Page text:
The time before the start of Lent goes by many names, but the most popular one might be Mardi Gras. The Mardi Gras celebrations made famous in New Orleans, Louisiana, are known for their food, parades, and general debauchery. Before slicing into a king cake or gathering your plastic beads, read these fascinating facts about Mardi Gras.
1. What is Mardi Gras?
Mardi Gras celebrates the day before Ash Wednesday—a.k.a. the start of the Lenten season. Lent is a time for fasting and sacrifice in Christianity, so Mardi Gras is viewed as the final opportunity to indulge in earthly pleasures. The holiday name is French for "Fat Tuesday"—a reference to the fatty foods eaten during the holiday. It's also known as Shrove Tuesday, which comes from the word shrive, meaning "to confess one's sins," and Fastnacht Day, from the German word for donut. Mardi Gras celebrations are called carnival or carnivàle in many parts of the world.
2. How long does Mardi Gras last?
Mardi Gras lasts more than one day in Louisiana. Officially, Mardi Gras season begins on January 6, which is the Feast of the Epiphany, or the end of the Christmas season, in Christianity. You won't find too many people tossing beads in the streets in late January, however. Mardi Gras celebrations in New Orleans tend to start about two weeks before Lent, with most of the celebrations happening the weekend leading up Ash Wednesday and on Fat Tuesday.
3. Why do people throw beads during Mardi Gras?
The practice of handing out trinkets during Mardi Gras can be traced back to the 19th century. In the 1870s or 1880s, Louisiana party organizers known as krewes began handing out shiny tokens to carnival-goers. Beads have represented health and prosperity for much of human history. The first Mardi Gras beads—made of glass instead of cheap plastic—became highly-coveted items among revelers.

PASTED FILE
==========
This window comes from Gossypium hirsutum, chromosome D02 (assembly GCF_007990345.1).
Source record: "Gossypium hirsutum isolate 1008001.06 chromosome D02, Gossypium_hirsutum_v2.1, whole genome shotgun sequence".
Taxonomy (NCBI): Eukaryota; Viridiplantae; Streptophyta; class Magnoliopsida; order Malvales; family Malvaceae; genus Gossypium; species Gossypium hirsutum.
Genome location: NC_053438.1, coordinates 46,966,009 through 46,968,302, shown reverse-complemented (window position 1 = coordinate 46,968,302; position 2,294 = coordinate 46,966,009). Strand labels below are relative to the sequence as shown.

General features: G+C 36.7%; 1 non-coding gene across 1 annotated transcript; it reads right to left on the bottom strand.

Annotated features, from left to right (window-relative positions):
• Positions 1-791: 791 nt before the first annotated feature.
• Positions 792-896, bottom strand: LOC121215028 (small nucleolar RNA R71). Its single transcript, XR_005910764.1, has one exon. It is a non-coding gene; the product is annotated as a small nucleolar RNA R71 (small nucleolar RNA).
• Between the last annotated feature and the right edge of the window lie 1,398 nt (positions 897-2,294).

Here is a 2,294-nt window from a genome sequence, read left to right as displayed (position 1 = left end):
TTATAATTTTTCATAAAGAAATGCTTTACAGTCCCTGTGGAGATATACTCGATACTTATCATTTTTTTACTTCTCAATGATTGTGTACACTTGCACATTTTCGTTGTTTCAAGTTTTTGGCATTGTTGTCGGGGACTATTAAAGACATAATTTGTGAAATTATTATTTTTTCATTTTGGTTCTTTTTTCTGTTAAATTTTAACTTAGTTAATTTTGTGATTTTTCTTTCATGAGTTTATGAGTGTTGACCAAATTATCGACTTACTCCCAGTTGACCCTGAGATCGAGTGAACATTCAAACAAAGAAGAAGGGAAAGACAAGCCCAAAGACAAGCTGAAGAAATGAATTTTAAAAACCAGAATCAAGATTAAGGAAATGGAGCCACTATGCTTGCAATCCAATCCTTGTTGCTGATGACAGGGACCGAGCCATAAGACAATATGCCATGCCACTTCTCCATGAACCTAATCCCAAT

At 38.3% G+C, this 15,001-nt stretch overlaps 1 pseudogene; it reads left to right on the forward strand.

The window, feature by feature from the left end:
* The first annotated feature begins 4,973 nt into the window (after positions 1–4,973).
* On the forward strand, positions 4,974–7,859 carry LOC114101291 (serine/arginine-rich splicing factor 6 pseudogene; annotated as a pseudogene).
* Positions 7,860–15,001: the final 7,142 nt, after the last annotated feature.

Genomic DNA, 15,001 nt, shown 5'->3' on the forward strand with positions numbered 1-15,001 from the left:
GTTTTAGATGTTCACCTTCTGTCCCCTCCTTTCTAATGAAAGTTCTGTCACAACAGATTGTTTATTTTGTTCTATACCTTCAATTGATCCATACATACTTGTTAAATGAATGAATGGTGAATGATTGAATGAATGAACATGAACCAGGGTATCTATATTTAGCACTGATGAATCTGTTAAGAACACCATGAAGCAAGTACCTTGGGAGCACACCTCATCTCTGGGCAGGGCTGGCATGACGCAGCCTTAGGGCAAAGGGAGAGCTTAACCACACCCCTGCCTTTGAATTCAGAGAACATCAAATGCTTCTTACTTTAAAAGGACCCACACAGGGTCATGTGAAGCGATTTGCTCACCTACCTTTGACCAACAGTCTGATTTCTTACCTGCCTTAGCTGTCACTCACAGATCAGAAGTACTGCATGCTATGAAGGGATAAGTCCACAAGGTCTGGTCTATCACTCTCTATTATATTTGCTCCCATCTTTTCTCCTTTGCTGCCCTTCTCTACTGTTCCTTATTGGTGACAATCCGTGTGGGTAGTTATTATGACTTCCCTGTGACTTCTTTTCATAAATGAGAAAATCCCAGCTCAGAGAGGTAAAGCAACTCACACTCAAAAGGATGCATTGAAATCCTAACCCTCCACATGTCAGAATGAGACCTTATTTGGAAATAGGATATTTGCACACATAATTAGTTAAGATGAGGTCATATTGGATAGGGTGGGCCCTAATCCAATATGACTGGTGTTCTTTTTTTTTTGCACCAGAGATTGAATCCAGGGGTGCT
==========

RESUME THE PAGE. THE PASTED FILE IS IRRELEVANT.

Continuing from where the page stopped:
4. What is King Cake? And what does it have to do with Mardi Gras?
King cake is a Mardi Gras confection that comes with a baby figurine baked inside. Whoever finds the baby is believed to be blessed with luck and prosperity and made "king" for the day. Early versions of the cake baked for Pagan Saturnalia celebrations contained a hidden fava bean instead of a plastic doll.
5. Where are the Mardi Gras floats made?
Mardi Gras parades in New Orleans are famous for their elaborate floats. The Big Easy's own Kern Studios is responsible for building these stunning displays. If you visit New Orleans outside of Mardi Gras season, you can visit Mardi Gras World at Kern's warehouse to see floats from past parades and see sculptures being constructed for upcoming celebrations.